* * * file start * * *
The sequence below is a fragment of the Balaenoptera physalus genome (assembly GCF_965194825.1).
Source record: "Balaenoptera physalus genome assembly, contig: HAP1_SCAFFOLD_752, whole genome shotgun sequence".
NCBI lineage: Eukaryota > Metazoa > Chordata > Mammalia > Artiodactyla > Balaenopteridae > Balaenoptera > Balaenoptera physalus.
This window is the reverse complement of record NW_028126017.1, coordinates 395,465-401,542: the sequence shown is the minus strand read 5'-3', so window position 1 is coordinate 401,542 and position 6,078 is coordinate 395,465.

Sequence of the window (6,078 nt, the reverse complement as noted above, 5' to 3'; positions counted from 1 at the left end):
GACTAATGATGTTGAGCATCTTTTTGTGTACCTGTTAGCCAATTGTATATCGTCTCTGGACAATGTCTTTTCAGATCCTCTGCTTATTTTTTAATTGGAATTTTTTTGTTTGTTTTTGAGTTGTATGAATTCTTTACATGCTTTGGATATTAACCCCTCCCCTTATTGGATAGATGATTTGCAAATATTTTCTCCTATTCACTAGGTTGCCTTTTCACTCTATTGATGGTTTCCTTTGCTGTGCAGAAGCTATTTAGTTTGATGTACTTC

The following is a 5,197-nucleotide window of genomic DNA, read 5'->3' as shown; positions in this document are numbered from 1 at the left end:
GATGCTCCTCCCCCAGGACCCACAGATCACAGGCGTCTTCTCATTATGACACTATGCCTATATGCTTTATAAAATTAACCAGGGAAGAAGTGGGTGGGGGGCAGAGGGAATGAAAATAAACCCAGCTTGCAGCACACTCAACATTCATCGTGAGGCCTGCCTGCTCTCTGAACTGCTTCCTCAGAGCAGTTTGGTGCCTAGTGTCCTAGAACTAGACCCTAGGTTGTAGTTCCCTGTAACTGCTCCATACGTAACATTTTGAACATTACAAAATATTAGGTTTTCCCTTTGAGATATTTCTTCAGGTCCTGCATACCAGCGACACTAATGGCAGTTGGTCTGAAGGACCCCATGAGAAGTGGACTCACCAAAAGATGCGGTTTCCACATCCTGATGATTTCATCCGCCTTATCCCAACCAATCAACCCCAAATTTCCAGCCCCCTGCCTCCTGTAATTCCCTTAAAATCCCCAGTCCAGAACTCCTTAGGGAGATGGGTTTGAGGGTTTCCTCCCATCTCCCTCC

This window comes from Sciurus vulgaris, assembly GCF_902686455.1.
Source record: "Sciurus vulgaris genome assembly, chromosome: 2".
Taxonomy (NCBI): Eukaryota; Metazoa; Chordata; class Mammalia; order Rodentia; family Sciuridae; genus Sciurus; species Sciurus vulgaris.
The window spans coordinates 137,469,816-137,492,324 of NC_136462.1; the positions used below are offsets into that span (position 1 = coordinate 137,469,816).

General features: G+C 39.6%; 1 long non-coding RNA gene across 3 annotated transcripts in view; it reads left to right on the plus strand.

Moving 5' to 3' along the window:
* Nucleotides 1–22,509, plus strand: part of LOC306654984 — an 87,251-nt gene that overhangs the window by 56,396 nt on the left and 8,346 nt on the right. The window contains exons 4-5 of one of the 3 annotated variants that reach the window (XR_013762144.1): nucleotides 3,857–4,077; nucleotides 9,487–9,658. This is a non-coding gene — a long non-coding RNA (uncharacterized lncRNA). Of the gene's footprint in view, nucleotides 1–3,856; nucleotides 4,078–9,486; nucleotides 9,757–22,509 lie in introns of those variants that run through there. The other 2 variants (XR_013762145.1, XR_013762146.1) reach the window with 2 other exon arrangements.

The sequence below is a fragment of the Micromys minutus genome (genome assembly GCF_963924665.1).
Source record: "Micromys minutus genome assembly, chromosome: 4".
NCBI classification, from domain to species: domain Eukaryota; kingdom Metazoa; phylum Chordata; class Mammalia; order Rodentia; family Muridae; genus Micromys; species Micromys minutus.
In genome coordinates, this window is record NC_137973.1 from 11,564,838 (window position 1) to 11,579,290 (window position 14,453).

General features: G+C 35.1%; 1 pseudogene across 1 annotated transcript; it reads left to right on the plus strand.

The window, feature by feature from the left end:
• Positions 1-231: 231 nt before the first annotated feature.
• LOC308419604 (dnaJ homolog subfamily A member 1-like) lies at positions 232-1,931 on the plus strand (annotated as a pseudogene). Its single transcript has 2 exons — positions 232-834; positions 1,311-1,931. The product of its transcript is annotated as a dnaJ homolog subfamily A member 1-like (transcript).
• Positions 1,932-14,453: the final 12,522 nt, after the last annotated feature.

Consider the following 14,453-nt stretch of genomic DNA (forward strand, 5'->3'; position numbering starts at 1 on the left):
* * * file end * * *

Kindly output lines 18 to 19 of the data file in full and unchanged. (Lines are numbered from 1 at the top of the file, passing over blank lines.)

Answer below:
NCBI classification, from domain to species: domain Eukaryota; kingdom Metazoa; phylum Chordata; class Mammalia; order Rodentia; family Muridae; genus Micromys; species Micromys minutus.
In genome coordinates, this window is record NC_137973.1 from 11,564,838 (window position 1) to 11,579,290 (window position 14,453).